CLEARWATER — It was the year of the tea party, and Norm Roche pulled off a stunner.
On his fourth try for a County Commission seat, the former Democrat became a Republican and beat Calvin Harris, a moderate Democrat who had held the seat for 13 years. Roche's railing against government spending struck a chord at a time of widespread frustration with incumbents, taxes and Democrats.
Now Roche faces a formidable challenge within his own party for his countywide District 2 seat. To keep it, he first must fend off Republican state Rep. Ed Hooper, a former Clearwater city commissioner with plenty of name recognition and a campaign fund five times bigger than his. The winner of the Aug. 26 primary will then face Democrat Pat Gerard, the mayor of Largo.
Forced by term limits to leave the Legislature, Hooper said Roche is a smart, well-meaning commissioner, but his inability or unwillingness to compromise has rendered him ineffective.
"There are ways you can articulate your opinion, engage in discussion and get some of what's important to you, and I just haven't seen that Norm has the ability to do that," said Hooper, 67.
Roche, 52, calls that "a vacuous statement."
"There are plenty of politicians out there who have been in office a long time and will represent the establishment and special interests," he said. "I bring the people's concerns to the table and stand on my convictions on their behalf."
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Roche admits his first year was a rocky one.
A former business development and environmental safety coordinator for an earth sciences company, he angered his colleagues by hiring an assistant despite the board's decision to leave the position unfilled to curb costs. Roche insisted he needed the help.
He also drew a rebuke from the board for using a county-issued credit card to buy $2,605 worth of office furniture, and then again for hiring a private company to clear an abandoned home's yard.
Roche calls those "manufactured issues" driven by politics.
"I was the guy who joined the club and wasn't invited and needed to get smacked into shape," he said.
Later, the Tampa Bay Times revealed that Roche, before and after he was elected, used a pseudonym to post controversial statements about his colleagues, blacks, gays and the city of St. Petersburg on tampabay.com, the Times' website. That, he now says, was a mistake and a "hard lesson learned."
Perhaps no other issue raised Roche's profile more than his opposition to fluoride. He spearheaded the effort in 2011 to end the practice of adding the chemical to the water supply, calling it a "social sort of program."
Two of the three Republican commissioners who joined him in that vote lost their re-election bids the following year. The third, Commissioner John Morroni, joined the 6-1 majority to reverse the decision in 2012.
Roche was the lone holdout and his stance hasn't changed. He said the majority of people who contacted him opposed more fluoride in their water.
Roche prides himself on being a watchdog for taxpayers' purses but is often in the minority when issues come to a vote. He voted against the budget in 2011 because he opposed entrance fees for Fort De Soto and Fred Howard parks. He voted against the budget in 2012 because it included tax increases to cover emergency medical services and Medicaid costs.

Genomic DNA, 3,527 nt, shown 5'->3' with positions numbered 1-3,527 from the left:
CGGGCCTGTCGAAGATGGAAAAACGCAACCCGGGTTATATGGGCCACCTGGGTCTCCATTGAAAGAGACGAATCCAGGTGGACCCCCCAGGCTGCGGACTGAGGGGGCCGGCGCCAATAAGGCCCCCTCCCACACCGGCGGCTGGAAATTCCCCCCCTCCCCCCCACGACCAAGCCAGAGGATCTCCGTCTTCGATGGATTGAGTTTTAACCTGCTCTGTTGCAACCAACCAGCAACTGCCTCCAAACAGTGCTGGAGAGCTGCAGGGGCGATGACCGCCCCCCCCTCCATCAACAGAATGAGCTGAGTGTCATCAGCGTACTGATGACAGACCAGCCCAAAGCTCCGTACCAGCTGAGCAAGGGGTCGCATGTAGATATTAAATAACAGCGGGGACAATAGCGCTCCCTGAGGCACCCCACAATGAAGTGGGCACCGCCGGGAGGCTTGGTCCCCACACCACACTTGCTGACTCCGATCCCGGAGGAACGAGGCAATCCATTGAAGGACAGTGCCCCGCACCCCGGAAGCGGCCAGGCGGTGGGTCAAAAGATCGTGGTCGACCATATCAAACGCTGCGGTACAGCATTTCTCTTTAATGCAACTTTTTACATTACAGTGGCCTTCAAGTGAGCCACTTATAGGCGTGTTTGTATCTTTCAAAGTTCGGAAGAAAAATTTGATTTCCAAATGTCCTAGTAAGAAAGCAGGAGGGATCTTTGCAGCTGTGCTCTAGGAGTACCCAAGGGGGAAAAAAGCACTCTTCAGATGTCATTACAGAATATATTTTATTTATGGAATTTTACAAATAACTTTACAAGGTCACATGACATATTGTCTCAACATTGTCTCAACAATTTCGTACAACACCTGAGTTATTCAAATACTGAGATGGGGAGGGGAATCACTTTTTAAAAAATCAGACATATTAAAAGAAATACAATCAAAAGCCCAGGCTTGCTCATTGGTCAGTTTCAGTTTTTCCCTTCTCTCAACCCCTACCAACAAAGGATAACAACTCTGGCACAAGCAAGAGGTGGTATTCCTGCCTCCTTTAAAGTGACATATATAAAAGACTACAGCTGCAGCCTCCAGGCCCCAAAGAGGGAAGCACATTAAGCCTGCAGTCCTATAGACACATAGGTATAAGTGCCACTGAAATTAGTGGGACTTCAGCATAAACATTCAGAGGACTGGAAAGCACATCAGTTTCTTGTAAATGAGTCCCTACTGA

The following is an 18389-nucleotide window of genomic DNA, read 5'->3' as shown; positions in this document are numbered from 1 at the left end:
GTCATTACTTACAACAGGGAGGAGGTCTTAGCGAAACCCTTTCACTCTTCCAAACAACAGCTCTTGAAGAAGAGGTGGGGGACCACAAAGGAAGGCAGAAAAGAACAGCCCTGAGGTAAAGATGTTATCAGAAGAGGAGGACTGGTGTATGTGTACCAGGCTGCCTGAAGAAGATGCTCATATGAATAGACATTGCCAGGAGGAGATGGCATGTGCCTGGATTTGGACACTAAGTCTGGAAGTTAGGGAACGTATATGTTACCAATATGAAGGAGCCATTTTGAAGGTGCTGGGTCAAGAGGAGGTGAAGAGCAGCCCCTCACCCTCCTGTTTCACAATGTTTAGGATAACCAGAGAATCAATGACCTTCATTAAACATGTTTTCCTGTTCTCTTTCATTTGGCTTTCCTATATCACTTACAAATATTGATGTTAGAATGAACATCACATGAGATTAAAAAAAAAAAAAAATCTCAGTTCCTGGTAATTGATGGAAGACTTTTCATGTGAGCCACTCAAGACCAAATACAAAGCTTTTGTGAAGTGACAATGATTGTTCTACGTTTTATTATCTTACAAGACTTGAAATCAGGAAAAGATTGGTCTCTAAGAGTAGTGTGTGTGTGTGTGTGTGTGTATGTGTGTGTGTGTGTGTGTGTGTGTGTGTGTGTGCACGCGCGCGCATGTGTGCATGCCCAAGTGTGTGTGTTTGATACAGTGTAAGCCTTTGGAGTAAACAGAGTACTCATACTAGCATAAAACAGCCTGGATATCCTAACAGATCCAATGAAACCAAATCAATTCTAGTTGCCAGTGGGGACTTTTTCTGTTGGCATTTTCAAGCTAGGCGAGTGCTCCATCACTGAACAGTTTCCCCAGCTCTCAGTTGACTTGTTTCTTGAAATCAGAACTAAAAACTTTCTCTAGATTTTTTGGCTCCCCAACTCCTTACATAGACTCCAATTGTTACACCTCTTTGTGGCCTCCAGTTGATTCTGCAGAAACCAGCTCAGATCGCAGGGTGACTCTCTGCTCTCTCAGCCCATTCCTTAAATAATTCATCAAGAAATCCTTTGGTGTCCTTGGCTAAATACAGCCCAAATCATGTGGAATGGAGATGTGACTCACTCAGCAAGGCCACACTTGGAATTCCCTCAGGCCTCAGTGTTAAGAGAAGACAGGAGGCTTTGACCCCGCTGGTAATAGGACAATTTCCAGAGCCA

He was the lone vote against a domestic partner registry last year. He believes couples should use power of attorney agreements instead.
His opposition to taxes hasn't been ironclad. Roche voted in favor of a new property tax in East Lake this year to fund the private, nonprofit East Lake Youth Sports Association.
He insists he has tried to find common ground with his colleagues by offering alternate proposals to issues ranging from the stormwater runoff fee passed last year to the Greenlight Pinellas transit plan. Skeptical of light rail, he suggested asking voters for a half-penny sales tax increase to improve the bus system.
He said he is proud of his push for more resources in the county's Veterans Services Office and wants another four years to mind the county's purse strings.
"We're approaching bubble-level spending again without the bubble," he said. His solution: "Freeze the budget, level out spending and focus on redevelopment."
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Roche's opposition to fluoride was a "big deal," Hooper said.
"I don't think any of the ones who voted to take it out of the water did it on clear and convincing evidence," he said.
The candidates do share an opposition to Greenlight Pinellas. Hooper said the county should ask voters to use Penny for Pinellas funds to improve mass transit.
The retired Clearwater fire lieutenant served on the Clearwater City Commission from 1996 to 2000. He points to his work in the Legislature to pass flood insurance regulation and increasing the penalties for domestic violence offenders. As chairman of the Legislature's Transportation and Economic Development Appropriations Committee, Hooper said his knowledge and contacts would benefit Pinellas on a range of issues, especially economic development.
"If we're serious about jobs, I'm sitting here with the cellphones of everyone in the economic world at the state level," he said.
Hooper is a partner in the Consus Group, a consulting firm that among other things helps developers navigate the government permitting process. He said he would sell his interest in the company if elected to avoid conflicts of interest.
"I don't need another government job," he said. "I could retire today and live just fine, but I still care, damn it."
Contact Tony Marrero at firstname.lastname@example.org or (727)893-8779. Follow @tmarrerotimes